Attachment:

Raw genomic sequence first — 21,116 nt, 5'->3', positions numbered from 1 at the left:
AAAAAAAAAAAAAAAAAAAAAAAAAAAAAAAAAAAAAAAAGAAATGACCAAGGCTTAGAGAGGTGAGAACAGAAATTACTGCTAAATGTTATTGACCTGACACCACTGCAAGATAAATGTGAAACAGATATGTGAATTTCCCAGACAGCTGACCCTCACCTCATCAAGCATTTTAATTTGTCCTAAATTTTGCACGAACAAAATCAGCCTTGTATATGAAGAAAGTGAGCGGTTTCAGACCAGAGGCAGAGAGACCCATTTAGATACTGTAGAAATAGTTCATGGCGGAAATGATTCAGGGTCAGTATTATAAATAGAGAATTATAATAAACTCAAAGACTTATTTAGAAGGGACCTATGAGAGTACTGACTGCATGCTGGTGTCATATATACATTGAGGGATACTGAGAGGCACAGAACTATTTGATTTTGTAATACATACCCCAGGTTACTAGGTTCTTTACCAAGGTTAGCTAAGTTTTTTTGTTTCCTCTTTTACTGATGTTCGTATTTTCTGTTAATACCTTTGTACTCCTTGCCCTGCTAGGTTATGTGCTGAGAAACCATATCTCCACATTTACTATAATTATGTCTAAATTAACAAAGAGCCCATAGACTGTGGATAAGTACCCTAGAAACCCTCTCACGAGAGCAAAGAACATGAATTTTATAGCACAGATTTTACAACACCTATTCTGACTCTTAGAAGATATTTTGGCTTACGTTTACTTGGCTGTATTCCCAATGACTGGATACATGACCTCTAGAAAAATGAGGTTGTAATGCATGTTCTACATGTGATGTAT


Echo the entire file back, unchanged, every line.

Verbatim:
Raw genomic sequence first — 21,116 nt, 5'->3', positions numbered from 1 at the left:
AAAAAAAAAAAAAAAAAAAAAAAAAAAAAAAAAAAAAAAAGAAATGACCAAGGCTTAGAGAGGTGAGAACAGAAATTACTGCTAAATGTTATTGACCTGACACCACTGCAAGATAAATGTGAAACAGATATGTGAATTTCCCAGACAGCTGACCCTCACCTCATCAAGCATTTTAATTTGTCCTAAATTTTGCACGAACAAAATCAGCCTTGTATATGAAGAAAGTGAGCGGTTTCAGACCAGAGGCAGAGAGACCCATTTAGATACTGTAGAAATAGTTCATGGCGGAAATGATTCAGGGTCAGTATTATAAATAGAGAATTATAATAAACTCAAAGACTTATTTAGAAGGGACCTATGAGAGTACTGACTGCATGCTGGTGTCATATATACATTGAGGGATACTGAGAGGCACAGAACTATTTGATTTTGTAATACATACCCCAGGTTACTAGGTTCTTTACCAAGGTTAGCTAAGTTTTTTTGTTTCCTCTTTTACTGATGTTCGTATTTTCTGTTAATACCTTTGTACTCCTTGCCCTGCTAGGTTATGTGCTGAGAAACCATATCTCCACATTTACTATAATTATGTCTAAATTAACAAAGAGCCCATAGACTGTGGATAAGTACCCTAGAAACCCTCTCACGAGAGCAAAGAACATGAATTTTATAGCACAGATTTTACAACACCTATTCTGACTCTTAGAAGATATTTTGGCTTACGTTTACTTGGCTGTATTCCCAATGACTGGATACATGACCTCTAGAAAAATGAGGTTGTAATGCATGTTCTACATGTGATGTAT